One mistake not to make is thinking that hiring for your dotcom is just like hiring for a traditional company. No way. As a result of the shakeout that occurred in the dotcom world earlier this year-when many well-funded dotcoms went under-there is a trend now toward hiring sales employees and jack-of-all-trade types vs. solely research-and-development employees.
"We are entering into a new phase of how dotcoms are evaluated," says Challenger. "They're being evaluated much more strictly on their ability to post earnings. As a result, they're focusing less on research and development and more on acquiring customers. They're hiring more salespeople who can go out and sell products or services, or more employees who can do many different tasks."
Even if you haven't experienced a shakeout, you should still hire multitalented employees. "As a dotcom company, the challenge is to-at least initially-do with less, so having good people with a lot of different skills is what's necessary to really thrive and move to the next level," says Michelle Burke, CEO of Executive Counterparts, a San Francisco consulting and training company.
You'll also probably have to hire more technical employees than you would at a traditional company, and when it comes to hiring them, you have to explain your business model in a way that "savvy technology folks agree is a sustainable business model," says Villella. "A year ago, dotcoms-no matter what they were-appeared interesting. Now, people are looking at companies and wondering if they're going to be around for a while."
Challenger is in agreement. "If you find people coming out of school with state-of-the-art experience, you have to get them," he says, "Create an environment where they want to come to work for you." Also, unlike traditional companies, it's important to hire emplovees who mav not be as concerned about big paychecks as a chance to be part-owners of a successful dotcom company in the future through stock options.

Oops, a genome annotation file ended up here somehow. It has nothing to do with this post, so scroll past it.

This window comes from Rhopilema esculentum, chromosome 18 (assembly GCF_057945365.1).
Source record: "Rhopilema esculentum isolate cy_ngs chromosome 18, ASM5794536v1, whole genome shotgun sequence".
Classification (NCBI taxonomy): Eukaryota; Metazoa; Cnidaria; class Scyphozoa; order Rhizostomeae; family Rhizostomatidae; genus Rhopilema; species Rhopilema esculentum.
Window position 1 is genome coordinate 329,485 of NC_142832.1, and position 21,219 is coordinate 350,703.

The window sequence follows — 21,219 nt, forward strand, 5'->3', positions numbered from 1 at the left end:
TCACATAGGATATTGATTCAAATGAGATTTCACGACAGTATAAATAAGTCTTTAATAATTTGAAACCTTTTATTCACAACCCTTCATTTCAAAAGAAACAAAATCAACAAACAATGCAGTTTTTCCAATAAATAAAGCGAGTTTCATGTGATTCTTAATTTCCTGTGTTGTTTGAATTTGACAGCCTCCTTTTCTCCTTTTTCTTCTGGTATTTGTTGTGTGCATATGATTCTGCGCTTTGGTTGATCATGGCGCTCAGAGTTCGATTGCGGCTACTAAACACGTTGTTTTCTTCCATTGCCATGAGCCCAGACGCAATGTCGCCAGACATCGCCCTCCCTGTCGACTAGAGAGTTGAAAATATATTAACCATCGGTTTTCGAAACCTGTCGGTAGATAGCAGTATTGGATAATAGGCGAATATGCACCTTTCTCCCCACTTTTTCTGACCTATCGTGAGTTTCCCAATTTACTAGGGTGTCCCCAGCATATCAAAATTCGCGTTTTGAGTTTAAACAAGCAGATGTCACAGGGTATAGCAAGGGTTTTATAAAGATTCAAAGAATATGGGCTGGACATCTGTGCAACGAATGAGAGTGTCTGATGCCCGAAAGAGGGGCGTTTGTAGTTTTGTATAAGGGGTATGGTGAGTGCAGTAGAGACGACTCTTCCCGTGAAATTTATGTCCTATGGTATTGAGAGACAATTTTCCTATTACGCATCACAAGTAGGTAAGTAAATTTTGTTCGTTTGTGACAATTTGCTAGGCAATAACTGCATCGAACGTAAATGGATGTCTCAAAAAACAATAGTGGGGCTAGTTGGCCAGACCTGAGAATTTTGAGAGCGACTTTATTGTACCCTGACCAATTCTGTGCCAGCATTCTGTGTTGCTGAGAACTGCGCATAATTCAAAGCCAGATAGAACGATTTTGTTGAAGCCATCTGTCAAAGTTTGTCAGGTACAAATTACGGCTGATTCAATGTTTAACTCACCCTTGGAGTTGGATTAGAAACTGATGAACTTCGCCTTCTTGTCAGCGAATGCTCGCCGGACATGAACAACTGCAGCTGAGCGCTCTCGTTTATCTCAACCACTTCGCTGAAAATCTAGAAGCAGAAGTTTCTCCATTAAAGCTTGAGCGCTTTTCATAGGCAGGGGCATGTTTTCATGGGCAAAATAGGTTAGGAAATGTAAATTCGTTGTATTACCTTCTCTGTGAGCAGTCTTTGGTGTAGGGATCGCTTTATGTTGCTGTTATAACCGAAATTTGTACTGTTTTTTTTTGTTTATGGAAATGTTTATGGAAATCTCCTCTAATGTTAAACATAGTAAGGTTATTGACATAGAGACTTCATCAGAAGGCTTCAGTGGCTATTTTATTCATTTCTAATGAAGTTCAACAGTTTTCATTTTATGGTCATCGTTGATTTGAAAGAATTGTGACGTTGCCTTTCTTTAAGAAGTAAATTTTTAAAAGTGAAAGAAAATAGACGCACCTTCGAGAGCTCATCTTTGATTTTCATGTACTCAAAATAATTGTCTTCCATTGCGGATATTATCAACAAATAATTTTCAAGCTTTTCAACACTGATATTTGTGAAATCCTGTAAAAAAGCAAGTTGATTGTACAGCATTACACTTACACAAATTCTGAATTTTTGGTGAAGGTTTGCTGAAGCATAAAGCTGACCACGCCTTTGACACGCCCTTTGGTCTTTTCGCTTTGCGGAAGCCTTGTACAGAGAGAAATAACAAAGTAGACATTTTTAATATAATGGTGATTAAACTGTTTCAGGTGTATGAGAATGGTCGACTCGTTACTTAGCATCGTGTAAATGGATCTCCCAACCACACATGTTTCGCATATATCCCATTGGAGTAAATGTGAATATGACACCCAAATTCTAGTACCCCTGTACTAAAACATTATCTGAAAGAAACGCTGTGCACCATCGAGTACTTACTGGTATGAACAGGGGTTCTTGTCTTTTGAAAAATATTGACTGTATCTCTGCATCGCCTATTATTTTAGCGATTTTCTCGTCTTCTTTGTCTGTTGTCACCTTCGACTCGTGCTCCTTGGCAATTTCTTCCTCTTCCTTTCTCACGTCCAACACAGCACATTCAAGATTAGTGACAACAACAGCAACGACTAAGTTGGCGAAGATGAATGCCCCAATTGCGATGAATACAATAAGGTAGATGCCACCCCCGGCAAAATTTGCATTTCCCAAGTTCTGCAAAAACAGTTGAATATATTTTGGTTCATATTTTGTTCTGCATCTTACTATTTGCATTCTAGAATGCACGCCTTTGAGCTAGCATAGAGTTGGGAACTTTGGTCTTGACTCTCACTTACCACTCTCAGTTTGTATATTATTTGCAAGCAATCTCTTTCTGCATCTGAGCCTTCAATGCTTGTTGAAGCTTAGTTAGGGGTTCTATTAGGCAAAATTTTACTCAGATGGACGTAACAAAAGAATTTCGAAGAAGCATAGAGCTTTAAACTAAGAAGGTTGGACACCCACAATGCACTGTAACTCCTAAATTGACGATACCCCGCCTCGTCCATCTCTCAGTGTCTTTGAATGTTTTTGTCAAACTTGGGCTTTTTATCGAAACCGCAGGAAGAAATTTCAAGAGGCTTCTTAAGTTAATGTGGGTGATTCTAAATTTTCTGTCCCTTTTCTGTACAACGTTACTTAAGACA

This means you'll probably hire a group of energetic individualists who, in many cases, will be young. For example, eBags.com's employees have a median age of 27. At a dotcom company, you'll also generally give employees significantly more responsibility than you would at a traditional company-which means snagging responsible individuals who are excited at the prospect of owning a project.
"I don't have the time to micromanage here," says Cobb. "Therefore, I have to trust my employees to get a project that fits in with the company's goals and objectives up and running pretty much on their own."
Another dotcom difference: Unlike traditional corporations (Cobb's last job was as director of marketing for Samsonite), where the people hired are all alike, dotcoms like eBags.com seek out variance. "Since we're doing something that really has never been done before, we look for people who see the world a little bit differently," Cobb says. That means he's not concerned about appearance when hiring: "We tell people they can wear whatever they want, and if they want to wear shorts or an earring, that's OK."
Melissa Campanelli is a technology writer in Brooklyn, New York, who has covered technology for Mobile Computing & Communications and Sales & Marketing Management magazines. You can reach her at email@example.com.